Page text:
MQTT is a publish-subscribe machine to machine connectivity protocol. It is suitable for Internet of Things (IoT) as it works properly behind NAT. ESP8266 connects to the local WiFi router and through it to Mosquitto - an open source MQTT broker that I have deployed on the cloud.
Using the open source project ESP8266-jadja I am connecting a device powered by ESP8266 to the MQTT broker in the cloud. This source code combines two other popular open source projects to provide a web server for the configuration of the gadget and MQTT client to connect to the cloud.
How does it work?
ESP8266-jadja has two modes: web server or MQTT client. The setup of these Internet of Things includes three simple steps:
The user has to turn on the device and to connect to its open WiFi network from a personal computer, a smartphone or a tablet.
The user must launch a web browser and to visit http://192.168.4.1/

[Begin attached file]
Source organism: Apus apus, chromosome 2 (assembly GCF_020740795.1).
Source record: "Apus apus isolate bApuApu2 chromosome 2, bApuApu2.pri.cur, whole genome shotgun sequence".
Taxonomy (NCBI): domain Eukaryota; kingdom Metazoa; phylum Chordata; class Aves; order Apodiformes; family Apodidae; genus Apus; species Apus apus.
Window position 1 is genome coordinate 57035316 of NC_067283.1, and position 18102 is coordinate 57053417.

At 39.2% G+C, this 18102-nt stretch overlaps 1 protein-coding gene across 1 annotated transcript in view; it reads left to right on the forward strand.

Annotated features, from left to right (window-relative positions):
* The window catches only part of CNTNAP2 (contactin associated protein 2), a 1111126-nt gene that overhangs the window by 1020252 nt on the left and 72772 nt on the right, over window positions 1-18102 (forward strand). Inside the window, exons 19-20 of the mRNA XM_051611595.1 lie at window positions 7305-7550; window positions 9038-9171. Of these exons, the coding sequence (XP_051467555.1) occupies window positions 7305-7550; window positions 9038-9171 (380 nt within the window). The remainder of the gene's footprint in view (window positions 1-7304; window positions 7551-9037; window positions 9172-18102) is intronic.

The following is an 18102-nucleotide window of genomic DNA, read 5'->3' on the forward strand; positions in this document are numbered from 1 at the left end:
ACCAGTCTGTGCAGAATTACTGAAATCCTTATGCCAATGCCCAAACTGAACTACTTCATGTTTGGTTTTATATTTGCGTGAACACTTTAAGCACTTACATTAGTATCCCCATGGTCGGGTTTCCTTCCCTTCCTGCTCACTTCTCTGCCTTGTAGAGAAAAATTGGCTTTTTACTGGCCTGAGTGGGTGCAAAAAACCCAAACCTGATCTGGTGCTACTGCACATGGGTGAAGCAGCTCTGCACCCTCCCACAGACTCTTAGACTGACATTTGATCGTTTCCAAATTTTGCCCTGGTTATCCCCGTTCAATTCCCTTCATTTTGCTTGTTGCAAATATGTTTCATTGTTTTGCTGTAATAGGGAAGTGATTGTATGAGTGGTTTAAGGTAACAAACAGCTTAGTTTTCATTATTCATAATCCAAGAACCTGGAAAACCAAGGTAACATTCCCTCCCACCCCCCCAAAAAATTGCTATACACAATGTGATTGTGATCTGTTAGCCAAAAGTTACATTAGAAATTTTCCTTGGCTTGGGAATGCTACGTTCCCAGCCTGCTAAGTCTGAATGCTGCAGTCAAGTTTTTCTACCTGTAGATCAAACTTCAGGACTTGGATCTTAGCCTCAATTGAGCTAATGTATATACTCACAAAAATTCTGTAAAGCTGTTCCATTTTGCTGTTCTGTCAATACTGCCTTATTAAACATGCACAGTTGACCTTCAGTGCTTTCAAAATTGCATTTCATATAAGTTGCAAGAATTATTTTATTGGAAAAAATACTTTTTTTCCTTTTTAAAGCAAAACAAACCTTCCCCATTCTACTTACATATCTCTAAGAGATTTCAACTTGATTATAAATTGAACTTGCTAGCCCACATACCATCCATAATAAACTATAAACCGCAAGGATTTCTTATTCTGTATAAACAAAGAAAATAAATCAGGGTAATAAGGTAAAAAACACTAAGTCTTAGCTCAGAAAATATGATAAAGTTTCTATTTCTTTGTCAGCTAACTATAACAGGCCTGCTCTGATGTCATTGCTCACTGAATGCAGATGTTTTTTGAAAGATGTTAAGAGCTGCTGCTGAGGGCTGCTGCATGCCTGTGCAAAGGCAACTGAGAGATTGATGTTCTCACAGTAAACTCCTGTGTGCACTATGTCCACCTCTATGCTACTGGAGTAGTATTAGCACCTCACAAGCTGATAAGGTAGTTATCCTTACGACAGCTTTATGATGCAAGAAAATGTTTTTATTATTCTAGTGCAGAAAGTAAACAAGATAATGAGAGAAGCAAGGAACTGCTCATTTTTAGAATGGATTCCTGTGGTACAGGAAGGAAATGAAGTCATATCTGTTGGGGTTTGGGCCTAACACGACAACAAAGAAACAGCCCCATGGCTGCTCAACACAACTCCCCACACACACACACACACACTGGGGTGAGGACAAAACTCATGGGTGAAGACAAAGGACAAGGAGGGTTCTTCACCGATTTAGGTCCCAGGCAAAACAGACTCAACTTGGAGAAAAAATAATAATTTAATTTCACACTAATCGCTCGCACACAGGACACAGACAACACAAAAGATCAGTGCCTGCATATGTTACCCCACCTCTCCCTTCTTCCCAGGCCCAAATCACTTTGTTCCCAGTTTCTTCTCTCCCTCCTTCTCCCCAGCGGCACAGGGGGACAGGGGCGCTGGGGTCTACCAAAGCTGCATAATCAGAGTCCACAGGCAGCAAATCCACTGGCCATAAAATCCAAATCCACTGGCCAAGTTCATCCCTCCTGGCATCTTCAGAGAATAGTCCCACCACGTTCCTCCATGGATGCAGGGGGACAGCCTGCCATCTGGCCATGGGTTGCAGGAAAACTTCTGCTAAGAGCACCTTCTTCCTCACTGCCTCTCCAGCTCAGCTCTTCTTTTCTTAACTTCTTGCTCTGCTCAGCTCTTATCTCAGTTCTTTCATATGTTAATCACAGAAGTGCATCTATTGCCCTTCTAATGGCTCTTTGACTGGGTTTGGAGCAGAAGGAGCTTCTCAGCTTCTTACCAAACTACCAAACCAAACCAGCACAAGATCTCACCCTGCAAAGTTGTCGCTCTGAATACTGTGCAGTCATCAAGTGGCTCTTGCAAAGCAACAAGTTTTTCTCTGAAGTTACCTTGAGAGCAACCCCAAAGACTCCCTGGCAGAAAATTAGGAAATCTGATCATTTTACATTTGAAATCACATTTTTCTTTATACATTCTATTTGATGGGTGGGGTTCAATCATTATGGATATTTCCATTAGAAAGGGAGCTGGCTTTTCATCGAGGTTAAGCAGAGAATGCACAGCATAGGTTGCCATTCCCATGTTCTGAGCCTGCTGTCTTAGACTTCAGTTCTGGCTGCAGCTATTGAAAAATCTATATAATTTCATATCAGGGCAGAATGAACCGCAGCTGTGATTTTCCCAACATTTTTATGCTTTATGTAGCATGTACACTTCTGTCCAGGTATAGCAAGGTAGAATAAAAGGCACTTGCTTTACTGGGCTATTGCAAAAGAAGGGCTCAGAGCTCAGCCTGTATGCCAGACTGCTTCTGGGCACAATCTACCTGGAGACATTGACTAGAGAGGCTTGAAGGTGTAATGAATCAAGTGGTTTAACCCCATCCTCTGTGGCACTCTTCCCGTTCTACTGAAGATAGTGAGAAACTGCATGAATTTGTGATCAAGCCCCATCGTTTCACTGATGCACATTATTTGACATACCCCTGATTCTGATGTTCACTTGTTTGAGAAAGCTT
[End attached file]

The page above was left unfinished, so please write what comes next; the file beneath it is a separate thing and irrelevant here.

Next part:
The user has to select his local WiFi network and to type in its password.
In web server mode the device will offer an user friendly HTML5 web page for configuration with a responsive design that fits well on different form factors and devices. When the user clicks the connect button on the web page ESP8266 will save the configurations and will reboot. The open network created by ESP8266 will be shutdown. The device will read the saved configurations so it will connect to the local WiFi and after that it will try to establish a connections with the MQTT broker.
If everything is OK there will be steady green light. Otherwise, if the WiFi credentials are not configured or if ESP8266 is unable to connect to the cloud then the green light will be blinking.
How to reconfigure?
If you want to change the WiFi network credentials on ESP8266 just hold GPIO0 to low for 5 seconds to wipe out the existing configurations. After that the gadget will automatically reboot again in a web server mode. In a real life products a hardware button should be added to GPIO to simplify the usage for end consumers.